The present study showed that, even within MetS group, the presence of more components of MetS was associated with a higher IOP. As explained earlier, this is because each MetS component is causing factor of increased IOP. In the group with three components of MetS, whitch included the criteria for TG, abdominal obesity, and fasting glucose, the highest risk for IOP increased was shown. In addition, the probability of the IOP increased was significantly higher in the groups that satisfied the criteria for BP, TG, and abdominal obesity; the combination of BP, TG, and fasting glucose criteria; and the combination of BP, abdominal obesity, and fasting glucose criteria.

However, all of the cases that had the HDLC criteria as a component did not have a statistically significant higher risk of IOP. HDLC itself, as shown in Table 1, showed significant differences according to the IOP. However, in the combinations of MetS components, the effect on IOP was relatively limited and was actually influenced more by other factors. Such an interpretation can also be seen in other studies on IOP and lipid parameters, and many reports indicate that serum TG and total cholesterol are positively correlated with IOP, whereas HDLC does not show a corresponding correlation with IOP. High HDLC is negatively correlated with IOP [17, 30, 31], but one report claims a positive correlation with IOP as well [16]. A recent study on Koreans reported a negative correlation between HDLC and IOP in a multiple regression analysis that compensated for age, obesity, and BP [32]. But additional studies appear to be needed to understand the influence of HDLC on IOP in depth.

In groups with four or more components of MetS, the group with BP, HDLC, abdominal obesity, and fasting glucose criteria was the only group that did not show a significant correlation with IOP increase, and, interestingly, compared to the group with all five components, the group with BP, HDLC, TG, and fasting glucose criteria as its components showed the higher risk of IOP increase. However, whether the IOP increases in MetS groups are actually different based on their component combinations is something that requires additional study, as the number of subjects was too small compared to the entire study population when the groups were subdivided according to the MetS components. The genomic variates of subjects could be one of the factors which cause the IOP increases as well [33].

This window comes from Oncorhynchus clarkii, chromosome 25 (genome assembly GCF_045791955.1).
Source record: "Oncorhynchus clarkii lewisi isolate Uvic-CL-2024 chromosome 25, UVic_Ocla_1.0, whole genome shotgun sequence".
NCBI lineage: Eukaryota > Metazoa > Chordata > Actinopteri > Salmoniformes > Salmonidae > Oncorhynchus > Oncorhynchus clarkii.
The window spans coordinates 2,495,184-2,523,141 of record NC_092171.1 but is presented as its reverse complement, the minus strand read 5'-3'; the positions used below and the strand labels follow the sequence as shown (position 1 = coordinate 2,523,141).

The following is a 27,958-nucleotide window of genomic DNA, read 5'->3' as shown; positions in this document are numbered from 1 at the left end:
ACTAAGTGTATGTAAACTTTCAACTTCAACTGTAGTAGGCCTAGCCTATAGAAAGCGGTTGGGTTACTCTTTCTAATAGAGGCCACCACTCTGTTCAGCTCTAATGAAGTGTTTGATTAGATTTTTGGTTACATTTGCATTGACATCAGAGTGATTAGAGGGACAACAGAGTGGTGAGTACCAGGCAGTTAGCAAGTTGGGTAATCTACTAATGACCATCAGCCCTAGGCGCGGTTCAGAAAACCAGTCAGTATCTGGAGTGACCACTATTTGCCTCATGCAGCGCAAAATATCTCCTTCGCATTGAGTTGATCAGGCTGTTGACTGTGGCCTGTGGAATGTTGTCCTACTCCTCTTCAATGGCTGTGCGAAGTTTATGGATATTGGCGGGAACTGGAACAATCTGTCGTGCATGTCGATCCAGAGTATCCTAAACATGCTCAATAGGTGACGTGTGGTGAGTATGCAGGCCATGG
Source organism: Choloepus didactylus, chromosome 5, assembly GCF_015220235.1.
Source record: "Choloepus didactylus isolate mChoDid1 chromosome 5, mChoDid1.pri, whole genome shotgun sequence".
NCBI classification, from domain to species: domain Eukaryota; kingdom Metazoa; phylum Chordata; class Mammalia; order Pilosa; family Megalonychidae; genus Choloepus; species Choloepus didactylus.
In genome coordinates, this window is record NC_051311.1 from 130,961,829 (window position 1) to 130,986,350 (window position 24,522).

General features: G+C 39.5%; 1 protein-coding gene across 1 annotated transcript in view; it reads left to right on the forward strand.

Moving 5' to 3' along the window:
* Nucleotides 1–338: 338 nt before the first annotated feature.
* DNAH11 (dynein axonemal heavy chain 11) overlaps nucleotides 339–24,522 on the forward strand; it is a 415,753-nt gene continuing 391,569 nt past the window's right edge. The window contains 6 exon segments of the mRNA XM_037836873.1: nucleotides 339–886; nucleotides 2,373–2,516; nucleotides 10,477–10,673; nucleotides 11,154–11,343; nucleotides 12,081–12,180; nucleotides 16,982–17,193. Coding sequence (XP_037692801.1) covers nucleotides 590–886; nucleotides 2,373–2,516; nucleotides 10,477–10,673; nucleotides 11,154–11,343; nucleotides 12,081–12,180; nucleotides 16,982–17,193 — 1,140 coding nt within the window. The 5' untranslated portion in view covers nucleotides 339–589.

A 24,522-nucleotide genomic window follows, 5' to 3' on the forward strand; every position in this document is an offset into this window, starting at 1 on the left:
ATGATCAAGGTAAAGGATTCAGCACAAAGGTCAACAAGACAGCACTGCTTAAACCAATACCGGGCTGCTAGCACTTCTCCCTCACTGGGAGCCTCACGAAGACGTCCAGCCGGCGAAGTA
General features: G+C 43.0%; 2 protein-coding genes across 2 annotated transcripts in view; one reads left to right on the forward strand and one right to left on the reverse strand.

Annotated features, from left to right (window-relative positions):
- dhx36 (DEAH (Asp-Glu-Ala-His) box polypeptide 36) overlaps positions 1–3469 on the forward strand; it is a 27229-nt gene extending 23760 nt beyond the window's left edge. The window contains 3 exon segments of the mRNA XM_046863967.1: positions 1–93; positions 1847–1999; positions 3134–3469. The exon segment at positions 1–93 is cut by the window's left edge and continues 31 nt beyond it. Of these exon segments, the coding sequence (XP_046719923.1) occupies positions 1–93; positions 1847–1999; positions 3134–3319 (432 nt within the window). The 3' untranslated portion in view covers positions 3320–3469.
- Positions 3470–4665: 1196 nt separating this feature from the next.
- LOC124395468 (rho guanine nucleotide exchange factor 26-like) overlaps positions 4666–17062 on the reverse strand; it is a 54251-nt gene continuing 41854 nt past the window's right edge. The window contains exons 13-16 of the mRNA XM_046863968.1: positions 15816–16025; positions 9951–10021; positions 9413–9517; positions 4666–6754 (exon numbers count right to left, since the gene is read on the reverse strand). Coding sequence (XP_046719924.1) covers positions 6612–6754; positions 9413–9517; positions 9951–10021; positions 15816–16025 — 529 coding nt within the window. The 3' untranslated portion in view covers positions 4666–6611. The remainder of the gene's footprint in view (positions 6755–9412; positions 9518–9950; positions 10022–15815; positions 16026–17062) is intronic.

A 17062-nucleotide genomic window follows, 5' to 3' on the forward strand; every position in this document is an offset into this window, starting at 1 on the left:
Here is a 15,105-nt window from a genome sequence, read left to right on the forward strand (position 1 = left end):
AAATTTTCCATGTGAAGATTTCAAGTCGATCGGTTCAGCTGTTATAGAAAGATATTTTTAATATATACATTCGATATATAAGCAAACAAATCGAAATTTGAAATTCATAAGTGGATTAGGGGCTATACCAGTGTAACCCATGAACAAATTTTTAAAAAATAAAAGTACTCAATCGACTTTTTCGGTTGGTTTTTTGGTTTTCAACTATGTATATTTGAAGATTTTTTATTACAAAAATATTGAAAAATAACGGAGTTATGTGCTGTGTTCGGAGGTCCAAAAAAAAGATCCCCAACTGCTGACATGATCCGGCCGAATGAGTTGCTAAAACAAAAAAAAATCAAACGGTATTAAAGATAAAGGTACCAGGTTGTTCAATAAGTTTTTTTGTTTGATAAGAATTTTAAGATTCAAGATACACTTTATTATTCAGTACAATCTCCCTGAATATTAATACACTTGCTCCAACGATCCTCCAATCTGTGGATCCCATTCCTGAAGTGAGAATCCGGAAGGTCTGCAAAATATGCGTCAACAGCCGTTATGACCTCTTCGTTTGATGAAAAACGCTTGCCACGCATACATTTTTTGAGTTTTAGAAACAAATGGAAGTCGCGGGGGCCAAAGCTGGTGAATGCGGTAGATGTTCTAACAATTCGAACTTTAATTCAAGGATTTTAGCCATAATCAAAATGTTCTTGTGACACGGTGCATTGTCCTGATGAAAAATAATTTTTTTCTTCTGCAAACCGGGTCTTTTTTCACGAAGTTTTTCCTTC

The present study had a few limitations. First, because the present study was based on the regular medical checkup in health promotion center, there was no information of cup to disc ratio and visual field analysis. So it was difficult to investigate the relationship between the glaucoma and metabolic syndrome components with their different combinations. Second, we did not measure central corneal thickness. However, if the IOP that was adjusted according to the central corneal thickness was used, it may have been possible to increase the accuracy. Third, although noncontact tonometers are reliable for testing within normal IOP ranges, the use of a Goldmann applanation tonometer would have given more accurate IOP measurements. Fourth, because the present study was a cross-sectional study, it was difficult to identify the causal relationships. Finally, there was no systemic approach about lifestyle that may have influenced IOP such as smoking history, drinking history, and the frequency of exercise.

Despite these limitations, this study has significance in that it showed not only the fact that each component of MetS is mutually dependent but also the fact that different combination of Mets components has correlation with IOP increase. If additional follow-up studies are conducted, the findings can be used as an indicator for predicting IOP increases in patients with MetS.

Conclusions

This study showed that there are the differences in the risk of high intraocular pressure according to the different combination of the metabolic syndrome components. In the group with three components of MetS, the combination of BP, TG, and fasting glucose criteria showed the highest risk of intraocular pressure elevation. In the group with four components of MetS, the combination of BP, HDLC, TG, and fasting glucose criteria showed the higher risk of intraocular pressure elevation.

Abbreviations

BP, blood pressure; DM, diabetes mellitus; HDLC, high-density lipoprotein cholesterol; IOP, intraocular pressure; MetS, metabolic syndrome; TG, triglyceride; WC, waist circumference; WHO, World Health Organization

Declarations

Acknowledgements